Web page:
John McCain Says Trump Taking Putin's Word Over U.S. Intel Agencies Is "Naive"
On Saturday, President Donald Trump once again reiterated that Russian president Vladimir Putin personally assured him Russia played no role in interfering with the 2016 presidential election. Specifically, Trump said that he spoke with Putin regarding American intelligence agencies' claims while at an economic summit in Vietnam this week, and to hear him tell it, the Russian president again forcefully denied his government did any such thing. But a prominent Republican senator is calling out Trump's credulity ― John McCain called Trump "naive" for taking Putin's word over that of multiple U.S. intelligence agencies.
Talking to reporters on Air Force One on Saturday, en route from the economic conference in Danang to the Vietnamese capital of Hanoi, Trump reportedly remarked that Putin had again denied any Russian involvement in the 2016 election. The president also attacked former CIA director John Brennan and former director of national intelligence James Clapper as "political hacks," according to CNN, and noted that Putin denied the allegations "very strongly."
Trump further reportedly said there's only so many times he can ask if Russia was involved in the election-season hacking, and that he believes the vehement denials Putin has given him.
"Every time he sees me, he says, 'I didn't do that,'" Trump told the reporters. "And I believe, I really believe that when he tells me that, he means it."
In a statement released on Saturday afternoon, McCain ― the senior Republican senator from Arizona, and a longtime target of some of Trump's most controversial and widely condemned intra-party attacks ― responded to Trump's comments by calling his trusting attitude towards Putin "naive," and a risk to national security.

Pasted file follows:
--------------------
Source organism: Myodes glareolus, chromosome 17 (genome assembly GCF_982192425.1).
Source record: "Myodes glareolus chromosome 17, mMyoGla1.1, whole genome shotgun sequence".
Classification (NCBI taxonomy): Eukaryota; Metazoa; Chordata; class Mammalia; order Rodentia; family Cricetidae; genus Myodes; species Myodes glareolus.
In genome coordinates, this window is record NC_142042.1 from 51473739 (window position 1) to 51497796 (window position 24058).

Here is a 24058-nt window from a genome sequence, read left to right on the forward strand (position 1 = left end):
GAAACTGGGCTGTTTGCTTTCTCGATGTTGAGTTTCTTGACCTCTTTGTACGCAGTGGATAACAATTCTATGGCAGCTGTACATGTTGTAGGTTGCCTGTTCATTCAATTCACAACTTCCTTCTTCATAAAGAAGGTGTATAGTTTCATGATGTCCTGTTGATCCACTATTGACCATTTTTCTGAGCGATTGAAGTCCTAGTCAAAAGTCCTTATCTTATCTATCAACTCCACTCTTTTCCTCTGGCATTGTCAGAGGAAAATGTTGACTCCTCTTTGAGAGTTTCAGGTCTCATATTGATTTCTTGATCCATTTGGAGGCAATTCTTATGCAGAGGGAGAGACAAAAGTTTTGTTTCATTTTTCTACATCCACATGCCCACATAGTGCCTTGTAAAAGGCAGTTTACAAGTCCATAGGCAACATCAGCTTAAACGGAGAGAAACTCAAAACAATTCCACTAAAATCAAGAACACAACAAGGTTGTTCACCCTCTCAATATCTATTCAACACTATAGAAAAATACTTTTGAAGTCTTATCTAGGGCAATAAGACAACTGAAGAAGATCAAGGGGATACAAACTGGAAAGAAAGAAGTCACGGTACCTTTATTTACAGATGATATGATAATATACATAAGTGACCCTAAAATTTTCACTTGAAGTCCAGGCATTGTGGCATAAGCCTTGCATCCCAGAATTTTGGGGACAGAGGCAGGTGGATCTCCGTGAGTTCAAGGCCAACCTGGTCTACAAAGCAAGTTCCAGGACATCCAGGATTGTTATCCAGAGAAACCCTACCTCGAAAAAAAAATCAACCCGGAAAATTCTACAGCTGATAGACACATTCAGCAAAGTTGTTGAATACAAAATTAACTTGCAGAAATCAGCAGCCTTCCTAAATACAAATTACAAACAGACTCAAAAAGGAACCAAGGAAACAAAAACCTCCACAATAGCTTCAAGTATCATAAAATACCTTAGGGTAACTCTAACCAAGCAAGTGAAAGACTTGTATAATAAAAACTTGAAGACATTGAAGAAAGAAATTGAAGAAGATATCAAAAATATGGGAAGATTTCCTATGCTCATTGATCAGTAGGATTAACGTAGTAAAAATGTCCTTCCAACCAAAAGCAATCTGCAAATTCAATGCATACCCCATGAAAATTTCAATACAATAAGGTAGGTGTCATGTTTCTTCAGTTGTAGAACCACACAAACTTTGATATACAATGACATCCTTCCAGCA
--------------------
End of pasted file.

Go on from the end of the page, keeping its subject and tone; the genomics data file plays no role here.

McCain also condemned Trump's ostensible justification for taking a friendlier tact towards Russia than many lawmakers favor, the idea that the world would be better off for improved relations between the U.S. and Russia. Specifically, McCain targeted the Russian government's ongoing support for Syrian president Bashar al-Assad.
Trump ultimately seemed to respond to McCain's criticisms, although without directly naming or referencing him, in a tweet sent late on Saturday evening. Taking full advantage of Twitter's new expanded character limit, Trump insisted that having an improved relationship with Russia would be "a good thing."
Trump also sent a follow-up tweet attacking his former presidential rival Hillary Clinton, a familiar target throughout the first year of his presidency.
It's not necessarily surprising to see Trump take the side of the Russian government's official line over the assurances of his own intelligence agencies. During the presidential transition, Trump compared the CIA to Nazi Germany, upset over the public disclosure of the hyper-controversial Steele dossier. He's also consistently denied any allegations that his campaign colluded with the Russian government, calling the allegations "fake news" and a "ruse."